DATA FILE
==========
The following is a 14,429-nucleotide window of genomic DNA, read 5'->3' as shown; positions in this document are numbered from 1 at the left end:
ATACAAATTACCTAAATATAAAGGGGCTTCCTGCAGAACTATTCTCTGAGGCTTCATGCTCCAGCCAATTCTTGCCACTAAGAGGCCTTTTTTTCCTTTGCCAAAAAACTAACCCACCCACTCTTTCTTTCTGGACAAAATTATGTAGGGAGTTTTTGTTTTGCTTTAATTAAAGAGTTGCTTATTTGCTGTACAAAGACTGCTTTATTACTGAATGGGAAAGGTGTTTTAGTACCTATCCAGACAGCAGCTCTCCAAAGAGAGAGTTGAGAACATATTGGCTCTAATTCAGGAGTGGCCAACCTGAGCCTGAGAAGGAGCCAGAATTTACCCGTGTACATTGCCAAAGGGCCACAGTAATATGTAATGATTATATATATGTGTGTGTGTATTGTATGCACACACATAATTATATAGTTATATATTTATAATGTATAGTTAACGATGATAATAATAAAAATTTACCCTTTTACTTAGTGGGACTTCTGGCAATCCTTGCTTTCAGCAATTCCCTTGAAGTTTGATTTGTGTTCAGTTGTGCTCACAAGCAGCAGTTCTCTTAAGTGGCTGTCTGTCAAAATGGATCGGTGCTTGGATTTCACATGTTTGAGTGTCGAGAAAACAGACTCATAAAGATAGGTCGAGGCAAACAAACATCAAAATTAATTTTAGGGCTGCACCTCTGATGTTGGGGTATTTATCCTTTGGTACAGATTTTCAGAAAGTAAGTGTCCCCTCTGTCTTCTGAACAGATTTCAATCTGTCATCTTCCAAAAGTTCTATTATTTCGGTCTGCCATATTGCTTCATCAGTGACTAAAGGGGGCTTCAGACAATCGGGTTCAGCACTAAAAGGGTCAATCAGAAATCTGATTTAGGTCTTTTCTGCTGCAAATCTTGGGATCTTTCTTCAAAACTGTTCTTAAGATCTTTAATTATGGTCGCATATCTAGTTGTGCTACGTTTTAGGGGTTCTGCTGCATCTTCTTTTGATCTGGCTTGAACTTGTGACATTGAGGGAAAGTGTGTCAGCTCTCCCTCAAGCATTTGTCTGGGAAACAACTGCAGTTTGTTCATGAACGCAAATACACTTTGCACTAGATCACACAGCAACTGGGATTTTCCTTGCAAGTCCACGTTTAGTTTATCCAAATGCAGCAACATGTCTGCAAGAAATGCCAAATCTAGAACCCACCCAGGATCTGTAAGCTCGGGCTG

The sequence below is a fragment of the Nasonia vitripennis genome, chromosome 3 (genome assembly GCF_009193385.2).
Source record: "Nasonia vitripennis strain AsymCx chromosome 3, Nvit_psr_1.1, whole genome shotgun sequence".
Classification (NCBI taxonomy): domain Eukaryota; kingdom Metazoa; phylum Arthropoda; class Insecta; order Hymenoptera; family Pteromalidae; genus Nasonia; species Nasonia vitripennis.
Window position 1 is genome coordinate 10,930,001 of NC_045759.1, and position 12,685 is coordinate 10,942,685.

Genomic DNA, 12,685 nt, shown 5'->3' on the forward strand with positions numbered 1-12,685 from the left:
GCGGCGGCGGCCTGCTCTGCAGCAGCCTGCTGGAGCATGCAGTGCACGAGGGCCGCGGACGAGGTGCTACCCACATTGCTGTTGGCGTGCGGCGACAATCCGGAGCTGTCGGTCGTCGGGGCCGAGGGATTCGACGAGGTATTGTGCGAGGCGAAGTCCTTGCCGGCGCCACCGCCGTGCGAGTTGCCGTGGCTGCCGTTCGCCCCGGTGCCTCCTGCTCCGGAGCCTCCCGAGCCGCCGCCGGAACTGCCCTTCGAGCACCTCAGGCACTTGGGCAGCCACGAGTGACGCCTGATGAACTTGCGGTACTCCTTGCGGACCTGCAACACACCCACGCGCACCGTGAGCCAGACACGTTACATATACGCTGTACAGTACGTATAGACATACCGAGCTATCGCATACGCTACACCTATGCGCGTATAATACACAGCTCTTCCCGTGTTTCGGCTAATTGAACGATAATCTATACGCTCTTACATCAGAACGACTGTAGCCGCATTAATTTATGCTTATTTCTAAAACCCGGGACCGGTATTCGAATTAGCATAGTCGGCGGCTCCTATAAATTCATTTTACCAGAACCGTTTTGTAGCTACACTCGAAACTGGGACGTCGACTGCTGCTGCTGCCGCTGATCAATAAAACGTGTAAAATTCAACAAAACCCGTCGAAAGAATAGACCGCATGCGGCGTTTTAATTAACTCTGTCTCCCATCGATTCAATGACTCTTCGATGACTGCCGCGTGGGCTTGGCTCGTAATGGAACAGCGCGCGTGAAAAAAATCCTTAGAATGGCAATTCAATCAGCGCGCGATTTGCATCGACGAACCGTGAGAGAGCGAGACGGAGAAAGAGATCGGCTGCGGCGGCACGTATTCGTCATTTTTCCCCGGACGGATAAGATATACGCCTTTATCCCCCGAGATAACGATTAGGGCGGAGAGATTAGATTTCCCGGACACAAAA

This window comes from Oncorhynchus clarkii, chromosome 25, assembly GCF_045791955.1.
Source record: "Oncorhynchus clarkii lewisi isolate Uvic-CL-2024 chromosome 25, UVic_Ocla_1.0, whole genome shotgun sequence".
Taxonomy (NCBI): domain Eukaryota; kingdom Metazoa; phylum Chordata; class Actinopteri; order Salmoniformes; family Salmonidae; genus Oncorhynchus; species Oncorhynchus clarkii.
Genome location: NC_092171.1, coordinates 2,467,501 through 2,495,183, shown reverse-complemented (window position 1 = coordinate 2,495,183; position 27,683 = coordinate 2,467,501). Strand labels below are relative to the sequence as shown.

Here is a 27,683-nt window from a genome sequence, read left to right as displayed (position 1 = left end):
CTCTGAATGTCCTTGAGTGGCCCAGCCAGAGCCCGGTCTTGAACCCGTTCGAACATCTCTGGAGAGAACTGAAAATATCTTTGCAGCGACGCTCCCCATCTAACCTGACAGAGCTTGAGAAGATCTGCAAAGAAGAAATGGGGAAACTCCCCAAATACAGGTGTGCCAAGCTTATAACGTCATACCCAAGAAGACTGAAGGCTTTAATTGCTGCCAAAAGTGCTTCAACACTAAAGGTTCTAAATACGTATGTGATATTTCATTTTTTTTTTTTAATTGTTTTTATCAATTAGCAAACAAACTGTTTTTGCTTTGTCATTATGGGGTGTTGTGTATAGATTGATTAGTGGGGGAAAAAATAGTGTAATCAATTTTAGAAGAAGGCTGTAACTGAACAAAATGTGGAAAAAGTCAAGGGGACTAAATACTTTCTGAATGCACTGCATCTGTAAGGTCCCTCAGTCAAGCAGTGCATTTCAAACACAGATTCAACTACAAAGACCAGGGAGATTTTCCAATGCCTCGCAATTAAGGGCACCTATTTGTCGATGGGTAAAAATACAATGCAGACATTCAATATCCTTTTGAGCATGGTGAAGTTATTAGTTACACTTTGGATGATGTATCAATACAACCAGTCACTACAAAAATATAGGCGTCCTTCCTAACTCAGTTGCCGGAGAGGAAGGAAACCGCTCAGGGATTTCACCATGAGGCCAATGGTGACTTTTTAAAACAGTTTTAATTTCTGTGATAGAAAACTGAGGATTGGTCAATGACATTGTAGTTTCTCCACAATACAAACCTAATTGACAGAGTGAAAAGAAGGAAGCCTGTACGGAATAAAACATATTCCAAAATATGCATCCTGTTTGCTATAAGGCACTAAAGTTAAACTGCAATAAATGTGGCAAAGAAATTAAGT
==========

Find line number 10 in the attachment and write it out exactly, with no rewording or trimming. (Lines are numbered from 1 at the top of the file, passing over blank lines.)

Source record: "Oncorhynchus clarkii lewisi isolate Uvic-CL-2024 chromosome 25, UVic_Ocla_1.0, whole genome shotgun sequence".